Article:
In Dirt for Art's Sake, Elisabeth Ladenson recounts the
most visible of modern obscenity trials involving scandalous books
and their authors. What, she asks, do these often-colorful legal
histories have to tell us about the works themselves and about a
changing cultural climate that first treated them as filth and
later celebrated them as masterpieces?
Ladenson's narrative starts with Madame Bovary
(Flaubert was tried in France in 1857) and finishes with Fanny
Hill (written in the eighteenth century, put on trial in the
United States in 1966); she considers, along the way, Les Fleurs du
Mal, Ulysses, The Well of Loneliness, Lady
Chatterley's Lover, Tropic of Cancer,
Lolita, and the works of the Marquis de Sade. Over the
course of roughly a century, Ladenson finds, two ideas that had
been circulating in the form of avant-garde heresy gradually became
accepted as truisms, and eventually as grounds for legal defense.
The first is captured in the formula "art for art's sake"-the
notion that a work of art exists in a realm independent of
conventional morality. The second is realism, vilified by its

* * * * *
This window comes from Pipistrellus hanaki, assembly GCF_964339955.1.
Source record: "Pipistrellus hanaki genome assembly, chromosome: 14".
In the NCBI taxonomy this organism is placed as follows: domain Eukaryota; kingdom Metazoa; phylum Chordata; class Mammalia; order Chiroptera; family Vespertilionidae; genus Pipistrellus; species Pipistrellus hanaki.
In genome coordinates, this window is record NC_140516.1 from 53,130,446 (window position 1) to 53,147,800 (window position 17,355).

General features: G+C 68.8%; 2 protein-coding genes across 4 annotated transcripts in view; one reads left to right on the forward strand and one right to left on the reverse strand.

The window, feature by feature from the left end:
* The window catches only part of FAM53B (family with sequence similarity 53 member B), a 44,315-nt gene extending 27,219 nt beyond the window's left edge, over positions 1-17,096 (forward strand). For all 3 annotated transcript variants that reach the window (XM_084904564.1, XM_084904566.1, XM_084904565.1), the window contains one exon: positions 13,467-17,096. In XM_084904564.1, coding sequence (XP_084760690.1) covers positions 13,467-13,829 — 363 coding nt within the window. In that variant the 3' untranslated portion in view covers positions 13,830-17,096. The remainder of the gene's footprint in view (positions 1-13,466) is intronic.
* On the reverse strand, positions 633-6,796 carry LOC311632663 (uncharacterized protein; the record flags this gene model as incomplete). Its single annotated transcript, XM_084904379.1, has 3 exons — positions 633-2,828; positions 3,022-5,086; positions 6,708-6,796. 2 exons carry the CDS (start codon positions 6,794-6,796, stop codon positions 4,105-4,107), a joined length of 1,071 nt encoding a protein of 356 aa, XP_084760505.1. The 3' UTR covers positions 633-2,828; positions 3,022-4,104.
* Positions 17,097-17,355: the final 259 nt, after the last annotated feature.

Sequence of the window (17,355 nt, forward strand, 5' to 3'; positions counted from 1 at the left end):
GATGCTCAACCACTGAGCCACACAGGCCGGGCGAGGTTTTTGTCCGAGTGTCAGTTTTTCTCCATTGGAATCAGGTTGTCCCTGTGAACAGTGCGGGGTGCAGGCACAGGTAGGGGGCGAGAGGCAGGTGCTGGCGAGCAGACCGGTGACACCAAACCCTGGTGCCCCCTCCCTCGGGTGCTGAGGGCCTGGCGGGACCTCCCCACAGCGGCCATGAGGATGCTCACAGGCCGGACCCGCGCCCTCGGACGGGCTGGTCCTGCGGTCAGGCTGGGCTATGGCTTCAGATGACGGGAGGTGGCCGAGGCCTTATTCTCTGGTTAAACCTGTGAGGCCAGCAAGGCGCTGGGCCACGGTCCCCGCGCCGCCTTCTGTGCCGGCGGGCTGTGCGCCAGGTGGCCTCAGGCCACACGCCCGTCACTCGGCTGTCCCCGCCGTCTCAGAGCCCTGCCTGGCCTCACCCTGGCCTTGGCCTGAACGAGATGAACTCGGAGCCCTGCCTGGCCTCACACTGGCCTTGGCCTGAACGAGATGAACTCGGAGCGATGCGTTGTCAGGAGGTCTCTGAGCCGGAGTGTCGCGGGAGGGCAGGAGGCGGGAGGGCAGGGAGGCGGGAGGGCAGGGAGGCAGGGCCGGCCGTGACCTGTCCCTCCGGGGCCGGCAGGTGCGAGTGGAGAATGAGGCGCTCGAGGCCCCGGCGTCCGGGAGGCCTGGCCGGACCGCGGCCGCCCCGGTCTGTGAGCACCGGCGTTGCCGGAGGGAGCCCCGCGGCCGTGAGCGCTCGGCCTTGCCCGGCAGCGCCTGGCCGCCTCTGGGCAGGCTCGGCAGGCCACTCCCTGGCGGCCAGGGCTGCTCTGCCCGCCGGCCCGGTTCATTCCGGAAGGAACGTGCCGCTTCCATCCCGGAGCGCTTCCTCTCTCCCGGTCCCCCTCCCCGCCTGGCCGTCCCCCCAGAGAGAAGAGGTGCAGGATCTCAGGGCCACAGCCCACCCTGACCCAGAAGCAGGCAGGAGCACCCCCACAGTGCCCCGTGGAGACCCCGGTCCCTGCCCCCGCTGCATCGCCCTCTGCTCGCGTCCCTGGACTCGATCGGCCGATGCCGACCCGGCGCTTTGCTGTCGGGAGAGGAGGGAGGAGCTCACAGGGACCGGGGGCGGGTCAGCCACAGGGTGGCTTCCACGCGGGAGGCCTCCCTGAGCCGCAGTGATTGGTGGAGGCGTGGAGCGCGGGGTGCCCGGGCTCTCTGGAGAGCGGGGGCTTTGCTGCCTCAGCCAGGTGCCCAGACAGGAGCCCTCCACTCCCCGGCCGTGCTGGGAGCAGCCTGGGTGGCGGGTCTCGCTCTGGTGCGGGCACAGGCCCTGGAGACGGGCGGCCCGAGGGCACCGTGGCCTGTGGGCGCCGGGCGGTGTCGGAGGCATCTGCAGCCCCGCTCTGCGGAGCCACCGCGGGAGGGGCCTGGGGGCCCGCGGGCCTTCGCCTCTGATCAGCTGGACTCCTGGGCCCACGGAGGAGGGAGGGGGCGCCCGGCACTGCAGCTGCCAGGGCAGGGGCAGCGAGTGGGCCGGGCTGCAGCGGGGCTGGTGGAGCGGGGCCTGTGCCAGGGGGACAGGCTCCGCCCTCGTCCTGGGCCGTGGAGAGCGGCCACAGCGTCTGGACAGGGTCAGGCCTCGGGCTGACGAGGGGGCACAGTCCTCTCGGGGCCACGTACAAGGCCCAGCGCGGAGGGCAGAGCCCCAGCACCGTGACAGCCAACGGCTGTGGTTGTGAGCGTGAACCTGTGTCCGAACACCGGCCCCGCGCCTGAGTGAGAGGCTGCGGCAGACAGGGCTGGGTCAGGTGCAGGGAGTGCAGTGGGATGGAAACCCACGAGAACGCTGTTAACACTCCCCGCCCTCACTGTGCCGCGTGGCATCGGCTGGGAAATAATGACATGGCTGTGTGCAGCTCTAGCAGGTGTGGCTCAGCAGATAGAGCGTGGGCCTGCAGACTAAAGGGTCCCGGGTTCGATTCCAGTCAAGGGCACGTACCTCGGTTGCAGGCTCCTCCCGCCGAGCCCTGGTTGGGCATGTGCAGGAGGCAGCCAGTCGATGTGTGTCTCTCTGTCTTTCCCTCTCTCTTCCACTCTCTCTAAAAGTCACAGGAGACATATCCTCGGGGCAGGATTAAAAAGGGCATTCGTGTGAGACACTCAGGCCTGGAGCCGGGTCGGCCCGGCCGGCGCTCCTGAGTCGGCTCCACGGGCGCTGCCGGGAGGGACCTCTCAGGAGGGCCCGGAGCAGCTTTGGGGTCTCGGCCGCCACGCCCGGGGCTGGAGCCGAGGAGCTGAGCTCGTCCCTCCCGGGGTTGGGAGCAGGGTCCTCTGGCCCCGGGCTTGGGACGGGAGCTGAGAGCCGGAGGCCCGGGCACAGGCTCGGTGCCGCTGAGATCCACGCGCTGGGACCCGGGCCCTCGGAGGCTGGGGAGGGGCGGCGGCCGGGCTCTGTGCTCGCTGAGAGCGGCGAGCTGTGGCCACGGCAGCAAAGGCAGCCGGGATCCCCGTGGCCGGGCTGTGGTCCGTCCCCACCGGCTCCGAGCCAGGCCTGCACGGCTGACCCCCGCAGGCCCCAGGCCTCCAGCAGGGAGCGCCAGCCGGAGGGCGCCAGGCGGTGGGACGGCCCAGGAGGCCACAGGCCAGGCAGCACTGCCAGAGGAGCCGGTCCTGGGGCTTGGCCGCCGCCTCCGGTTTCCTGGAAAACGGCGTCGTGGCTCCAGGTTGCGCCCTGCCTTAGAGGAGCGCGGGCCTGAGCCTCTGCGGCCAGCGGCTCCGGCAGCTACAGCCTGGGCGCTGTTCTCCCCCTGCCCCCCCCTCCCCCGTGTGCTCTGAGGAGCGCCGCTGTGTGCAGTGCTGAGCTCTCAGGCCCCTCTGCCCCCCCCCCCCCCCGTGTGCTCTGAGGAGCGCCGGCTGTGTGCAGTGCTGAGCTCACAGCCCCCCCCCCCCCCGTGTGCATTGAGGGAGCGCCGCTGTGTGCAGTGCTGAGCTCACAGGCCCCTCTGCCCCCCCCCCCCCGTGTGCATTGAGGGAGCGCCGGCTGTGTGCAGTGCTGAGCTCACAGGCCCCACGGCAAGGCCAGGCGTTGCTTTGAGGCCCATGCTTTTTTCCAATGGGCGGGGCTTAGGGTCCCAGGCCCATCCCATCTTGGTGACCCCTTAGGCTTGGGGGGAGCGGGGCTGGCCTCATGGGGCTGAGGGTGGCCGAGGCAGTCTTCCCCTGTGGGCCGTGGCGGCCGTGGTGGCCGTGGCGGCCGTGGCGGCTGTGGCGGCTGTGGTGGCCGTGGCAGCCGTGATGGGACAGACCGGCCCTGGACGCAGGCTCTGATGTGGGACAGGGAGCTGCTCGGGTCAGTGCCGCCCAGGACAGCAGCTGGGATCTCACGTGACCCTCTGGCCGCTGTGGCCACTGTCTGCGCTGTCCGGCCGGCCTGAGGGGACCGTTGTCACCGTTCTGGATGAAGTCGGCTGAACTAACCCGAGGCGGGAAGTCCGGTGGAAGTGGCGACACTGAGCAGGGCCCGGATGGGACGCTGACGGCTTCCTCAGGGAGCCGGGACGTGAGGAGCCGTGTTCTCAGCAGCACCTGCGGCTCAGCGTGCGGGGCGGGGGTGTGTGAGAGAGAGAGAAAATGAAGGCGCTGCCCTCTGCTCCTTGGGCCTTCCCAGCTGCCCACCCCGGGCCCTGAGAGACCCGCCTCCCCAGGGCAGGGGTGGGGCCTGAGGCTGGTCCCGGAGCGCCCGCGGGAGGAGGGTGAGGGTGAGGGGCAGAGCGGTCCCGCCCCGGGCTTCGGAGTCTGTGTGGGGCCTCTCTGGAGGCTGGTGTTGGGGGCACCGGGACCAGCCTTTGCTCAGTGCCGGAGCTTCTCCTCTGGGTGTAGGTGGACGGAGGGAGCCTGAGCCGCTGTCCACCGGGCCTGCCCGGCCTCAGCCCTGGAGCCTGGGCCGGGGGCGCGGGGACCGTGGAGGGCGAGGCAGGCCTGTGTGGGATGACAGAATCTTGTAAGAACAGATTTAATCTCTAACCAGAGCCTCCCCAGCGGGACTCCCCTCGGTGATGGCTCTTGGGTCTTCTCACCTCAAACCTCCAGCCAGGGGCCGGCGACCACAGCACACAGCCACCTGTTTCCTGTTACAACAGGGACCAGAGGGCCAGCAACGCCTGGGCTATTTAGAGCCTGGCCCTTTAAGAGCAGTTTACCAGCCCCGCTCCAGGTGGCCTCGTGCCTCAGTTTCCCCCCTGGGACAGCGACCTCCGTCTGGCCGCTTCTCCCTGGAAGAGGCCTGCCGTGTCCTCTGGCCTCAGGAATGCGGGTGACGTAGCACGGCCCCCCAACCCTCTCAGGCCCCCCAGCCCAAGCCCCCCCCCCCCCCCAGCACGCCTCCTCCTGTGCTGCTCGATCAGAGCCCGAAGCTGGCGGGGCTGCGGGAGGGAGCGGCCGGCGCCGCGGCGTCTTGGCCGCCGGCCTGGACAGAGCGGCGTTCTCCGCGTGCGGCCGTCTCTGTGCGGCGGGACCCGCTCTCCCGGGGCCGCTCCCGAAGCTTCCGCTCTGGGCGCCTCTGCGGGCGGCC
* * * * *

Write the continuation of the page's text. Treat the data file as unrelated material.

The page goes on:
critics as "dirt for dirt's sake." In Ladenson's view, the truth of
the matter is closer to -dirt for art's sake-"the idea that the
work of art may legitimately include the representation of all
aspects of life, including the unpleasant and the sordid.
Ladenson also considers cinematic adaptations of these novels,
among them Vincente Minnelli's Madame Bovary, Stanley
Kubrick's Lolita and the 1997 remake directed by Adrian
Lyne, and various attempts to translate de Sade's works and life
into film, which faced similar censorship travails. Written with a
keen awareness of ongoing debates about free speech, Dirt for
Art's Sake traces the legal and social acceptance of
controversial works with critical acumen and delightful wit.
Subjects: Language & Literature
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